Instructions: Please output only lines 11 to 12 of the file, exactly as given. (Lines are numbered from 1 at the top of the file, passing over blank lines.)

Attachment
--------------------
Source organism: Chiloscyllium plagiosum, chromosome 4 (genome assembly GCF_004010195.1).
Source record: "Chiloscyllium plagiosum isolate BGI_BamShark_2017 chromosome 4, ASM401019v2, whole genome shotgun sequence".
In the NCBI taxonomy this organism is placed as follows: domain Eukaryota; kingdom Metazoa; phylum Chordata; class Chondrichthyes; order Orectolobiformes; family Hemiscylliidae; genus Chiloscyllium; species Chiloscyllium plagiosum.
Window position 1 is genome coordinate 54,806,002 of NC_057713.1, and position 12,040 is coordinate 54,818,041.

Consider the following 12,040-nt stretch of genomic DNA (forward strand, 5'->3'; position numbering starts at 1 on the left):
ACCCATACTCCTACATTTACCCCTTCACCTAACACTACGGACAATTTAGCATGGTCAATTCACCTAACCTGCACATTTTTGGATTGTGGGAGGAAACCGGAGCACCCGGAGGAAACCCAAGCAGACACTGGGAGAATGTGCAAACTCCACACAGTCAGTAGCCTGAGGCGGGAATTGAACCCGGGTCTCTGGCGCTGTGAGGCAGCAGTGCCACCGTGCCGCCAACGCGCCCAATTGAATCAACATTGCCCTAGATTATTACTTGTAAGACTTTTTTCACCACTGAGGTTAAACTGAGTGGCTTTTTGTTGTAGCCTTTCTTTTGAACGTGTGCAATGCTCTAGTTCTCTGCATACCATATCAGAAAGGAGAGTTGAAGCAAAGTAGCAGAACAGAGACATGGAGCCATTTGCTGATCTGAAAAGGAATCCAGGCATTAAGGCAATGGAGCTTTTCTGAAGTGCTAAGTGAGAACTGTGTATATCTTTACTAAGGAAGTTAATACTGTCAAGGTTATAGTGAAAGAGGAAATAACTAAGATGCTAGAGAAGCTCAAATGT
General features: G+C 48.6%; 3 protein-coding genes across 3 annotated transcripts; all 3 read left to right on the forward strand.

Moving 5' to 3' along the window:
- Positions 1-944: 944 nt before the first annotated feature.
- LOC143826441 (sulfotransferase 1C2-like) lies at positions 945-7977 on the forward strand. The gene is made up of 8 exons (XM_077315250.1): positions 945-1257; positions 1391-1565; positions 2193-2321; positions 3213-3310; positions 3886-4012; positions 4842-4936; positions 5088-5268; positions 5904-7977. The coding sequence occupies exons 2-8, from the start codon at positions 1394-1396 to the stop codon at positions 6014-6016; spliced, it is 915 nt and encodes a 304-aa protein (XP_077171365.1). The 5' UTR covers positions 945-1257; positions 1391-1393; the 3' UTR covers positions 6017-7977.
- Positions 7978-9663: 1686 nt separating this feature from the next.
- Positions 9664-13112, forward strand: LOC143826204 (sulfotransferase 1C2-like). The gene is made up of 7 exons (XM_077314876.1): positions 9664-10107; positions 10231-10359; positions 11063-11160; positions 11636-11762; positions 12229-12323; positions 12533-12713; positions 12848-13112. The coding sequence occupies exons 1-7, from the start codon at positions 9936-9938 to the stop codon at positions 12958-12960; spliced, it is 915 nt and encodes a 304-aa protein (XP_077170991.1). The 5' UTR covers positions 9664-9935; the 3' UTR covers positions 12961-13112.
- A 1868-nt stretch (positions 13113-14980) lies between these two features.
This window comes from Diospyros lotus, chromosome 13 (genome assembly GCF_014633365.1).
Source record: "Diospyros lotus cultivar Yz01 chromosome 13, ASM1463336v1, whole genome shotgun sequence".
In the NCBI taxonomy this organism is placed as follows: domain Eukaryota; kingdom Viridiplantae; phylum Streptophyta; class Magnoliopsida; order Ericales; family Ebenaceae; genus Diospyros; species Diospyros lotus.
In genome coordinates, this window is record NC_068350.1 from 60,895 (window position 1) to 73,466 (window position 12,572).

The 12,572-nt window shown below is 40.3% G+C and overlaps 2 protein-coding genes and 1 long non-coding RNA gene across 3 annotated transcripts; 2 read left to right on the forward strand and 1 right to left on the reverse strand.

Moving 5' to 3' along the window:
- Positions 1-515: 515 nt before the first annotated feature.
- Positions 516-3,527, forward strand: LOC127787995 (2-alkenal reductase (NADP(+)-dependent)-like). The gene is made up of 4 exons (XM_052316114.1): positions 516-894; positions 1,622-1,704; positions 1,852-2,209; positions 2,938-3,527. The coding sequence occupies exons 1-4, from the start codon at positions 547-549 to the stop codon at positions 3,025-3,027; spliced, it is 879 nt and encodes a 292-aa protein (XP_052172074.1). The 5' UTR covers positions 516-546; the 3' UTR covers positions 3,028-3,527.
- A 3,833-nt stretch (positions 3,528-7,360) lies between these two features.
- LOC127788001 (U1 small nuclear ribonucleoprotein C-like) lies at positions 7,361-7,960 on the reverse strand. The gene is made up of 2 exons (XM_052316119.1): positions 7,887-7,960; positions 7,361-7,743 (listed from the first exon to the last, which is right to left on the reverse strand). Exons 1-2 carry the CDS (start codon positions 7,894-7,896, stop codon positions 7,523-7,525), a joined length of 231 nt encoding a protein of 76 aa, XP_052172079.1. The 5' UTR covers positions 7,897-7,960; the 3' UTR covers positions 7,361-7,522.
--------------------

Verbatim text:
- Positions 7978-9663: 1686 nt separating this feature from the next.
- Positions 9664-13112, forward strand: LOC143826204 (sulfotransferase 1C2-like). The gene is made up of 7 exons (XM_077314876.1): positions 9664-10107; positions 10231-10359; positions 11063-11160; positions 11636-11762; positions 12229-12323; positions 12533-12713; positions 12848-13112. The coding sequence occupies exons 1-7, from the start codon at positions 9936-9938 to the stop codon at positions 12958-12960; spliced, it is 915 nt and encodes a 304-aa protein (XP_077170991.1). The 5' UTR covers positions 9664-9935; the 3' UTR covers positions 12961-13112.